Elliot James said he is the only African-American gay man in the history graduate program at the University of Minnesota. A few years ago, he said he felt anonymous in a program that doesn’t take note of sexual orientation or race.
“You become your research, and your research becomes you,” he said. “So if your identity as gay and black is not affirmed in that environment, it affects your research.”
Then James discovered Tongues Untied, a group that provides LGBTQ people of color in the University community with a safe space to discuss the unique issues they face.
Jason Jackson founded the group as an undergraduate with two other students. Three years later, Jackson facilitates Tongues Untied as assistant director of the Gay, Lesbian, Bisexual, Transgender, Ally Programs Office.
Tongues Untied differs from a support group, Jackson said, because it’s a place for queer people of color to learn about each other’s challenges and perspectives, rather than trying to solve the day-to-day problems of individual people.
Tongues Untied members fit into two minorities, Jackson said, which can be overwhelming.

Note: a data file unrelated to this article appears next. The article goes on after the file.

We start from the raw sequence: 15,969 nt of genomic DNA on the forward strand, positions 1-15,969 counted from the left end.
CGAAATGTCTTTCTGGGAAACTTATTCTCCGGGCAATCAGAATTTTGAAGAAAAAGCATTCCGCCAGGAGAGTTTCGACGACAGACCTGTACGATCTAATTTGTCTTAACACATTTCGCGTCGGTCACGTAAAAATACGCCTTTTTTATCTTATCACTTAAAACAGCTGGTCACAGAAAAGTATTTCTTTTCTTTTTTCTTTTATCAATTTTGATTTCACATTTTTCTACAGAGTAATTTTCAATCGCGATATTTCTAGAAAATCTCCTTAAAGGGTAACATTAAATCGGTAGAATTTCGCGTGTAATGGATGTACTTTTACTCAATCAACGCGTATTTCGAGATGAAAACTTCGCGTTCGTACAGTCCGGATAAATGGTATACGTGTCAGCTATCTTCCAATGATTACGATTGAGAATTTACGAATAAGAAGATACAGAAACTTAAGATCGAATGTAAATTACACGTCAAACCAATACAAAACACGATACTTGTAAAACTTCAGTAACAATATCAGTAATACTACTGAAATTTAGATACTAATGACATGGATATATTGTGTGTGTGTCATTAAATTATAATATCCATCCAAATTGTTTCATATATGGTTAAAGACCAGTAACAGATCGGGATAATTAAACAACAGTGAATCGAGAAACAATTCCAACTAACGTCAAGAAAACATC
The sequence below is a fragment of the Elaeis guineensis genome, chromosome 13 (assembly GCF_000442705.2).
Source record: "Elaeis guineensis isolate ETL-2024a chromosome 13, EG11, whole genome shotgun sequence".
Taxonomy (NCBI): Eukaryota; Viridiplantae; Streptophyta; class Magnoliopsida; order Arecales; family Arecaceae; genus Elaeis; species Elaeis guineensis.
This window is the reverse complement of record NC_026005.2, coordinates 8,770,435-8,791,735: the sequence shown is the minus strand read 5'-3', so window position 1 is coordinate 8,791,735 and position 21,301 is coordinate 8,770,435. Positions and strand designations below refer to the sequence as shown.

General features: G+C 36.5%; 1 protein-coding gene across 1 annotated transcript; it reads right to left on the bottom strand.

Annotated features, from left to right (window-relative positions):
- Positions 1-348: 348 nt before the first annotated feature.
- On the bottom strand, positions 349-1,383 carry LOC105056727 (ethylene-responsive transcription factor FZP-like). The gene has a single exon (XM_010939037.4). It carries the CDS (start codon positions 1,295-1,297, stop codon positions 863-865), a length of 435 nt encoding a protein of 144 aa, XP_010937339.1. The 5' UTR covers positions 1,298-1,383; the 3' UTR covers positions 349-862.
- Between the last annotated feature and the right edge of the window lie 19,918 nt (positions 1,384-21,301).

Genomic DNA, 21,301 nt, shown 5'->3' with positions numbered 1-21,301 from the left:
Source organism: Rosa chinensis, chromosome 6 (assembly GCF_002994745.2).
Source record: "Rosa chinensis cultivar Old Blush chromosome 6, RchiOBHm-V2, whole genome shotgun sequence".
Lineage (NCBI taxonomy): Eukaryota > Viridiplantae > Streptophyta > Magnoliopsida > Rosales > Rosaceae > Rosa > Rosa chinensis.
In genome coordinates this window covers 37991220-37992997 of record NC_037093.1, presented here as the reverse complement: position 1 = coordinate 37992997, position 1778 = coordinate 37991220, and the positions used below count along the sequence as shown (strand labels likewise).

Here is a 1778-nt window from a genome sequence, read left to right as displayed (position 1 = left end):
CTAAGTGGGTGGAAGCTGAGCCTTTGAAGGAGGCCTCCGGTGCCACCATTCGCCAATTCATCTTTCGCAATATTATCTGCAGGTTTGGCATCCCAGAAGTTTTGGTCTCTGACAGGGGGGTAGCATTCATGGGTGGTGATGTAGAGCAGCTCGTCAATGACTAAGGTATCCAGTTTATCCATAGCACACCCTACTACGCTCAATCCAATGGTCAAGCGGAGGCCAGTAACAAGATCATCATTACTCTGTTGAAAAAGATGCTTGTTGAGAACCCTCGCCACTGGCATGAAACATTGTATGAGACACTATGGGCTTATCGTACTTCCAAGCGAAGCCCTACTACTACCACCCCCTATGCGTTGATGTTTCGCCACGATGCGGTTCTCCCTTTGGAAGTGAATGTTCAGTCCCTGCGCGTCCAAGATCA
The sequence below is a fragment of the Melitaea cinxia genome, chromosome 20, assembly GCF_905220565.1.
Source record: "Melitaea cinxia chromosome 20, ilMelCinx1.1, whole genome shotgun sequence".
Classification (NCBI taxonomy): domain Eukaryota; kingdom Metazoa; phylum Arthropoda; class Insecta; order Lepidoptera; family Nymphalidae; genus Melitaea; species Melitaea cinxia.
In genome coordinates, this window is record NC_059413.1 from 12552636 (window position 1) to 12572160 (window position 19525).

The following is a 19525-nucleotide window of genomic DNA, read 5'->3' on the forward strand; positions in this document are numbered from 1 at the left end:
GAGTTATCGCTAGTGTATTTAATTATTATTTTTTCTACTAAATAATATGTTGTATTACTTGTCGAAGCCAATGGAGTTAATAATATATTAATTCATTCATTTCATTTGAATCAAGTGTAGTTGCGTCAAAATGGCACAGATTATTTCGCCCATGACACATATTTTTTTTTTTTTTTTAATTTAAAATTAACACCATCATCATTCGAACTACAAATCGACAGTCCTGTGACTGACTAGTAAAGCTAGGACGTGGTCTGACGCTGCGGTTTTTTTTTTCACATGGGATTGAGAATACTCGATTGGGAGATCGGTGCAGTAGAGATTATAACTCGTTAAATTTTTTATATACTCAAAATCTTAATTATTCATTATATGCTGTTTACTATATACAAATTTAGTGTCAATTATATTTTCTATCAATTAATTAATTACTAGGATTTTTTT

“I’m very aware of some microagressions [and racism], and I’m also very aware of when we have to deal with homophobia,” said Jackson, who is black and gay. “It still has its effects on me and my identities and how I move through the world.”
Ecology, evolution and behavior sophomore Ty Pan started attending Tongues Untied meetings in March. As a Chinese queer person, Pan said they face a unique set of challenges that the group helps them cope with.
“Chinese- and Asian-Americans have always been depicted as either … sexless or asexual … in media,” they said. “Trying to navigate that has been very difficult.”
In about three years, Tongues Untied has grown to include University employees and area residents, Jackson said. The group now meets bimonthly with 15 to 30 people.
Jackson said he hopes to see the group expand further. He attended a conference on the West Coast for LGBTQ people of color, which he said he wants to model in an upper Midwest conference at the University after next spring.
Colleges and universities nationwide are starting to recognize the need for groups like Tongues Untied, Jackson said, and the conference will promote that recognition.
“We [will] start … to talk about how we did it, what it looks like, what some of our assessments look like, what some of the barriers look like,” he said.
Since discovering Tongues Untied, James said he feels more comfortable including sexual and racial identity in his research.
“I think being able to incorporate the things that we talk about at Tongues Untied into my actual course of study has been transformational,” he said, “and I think it’s made my work a lot better.”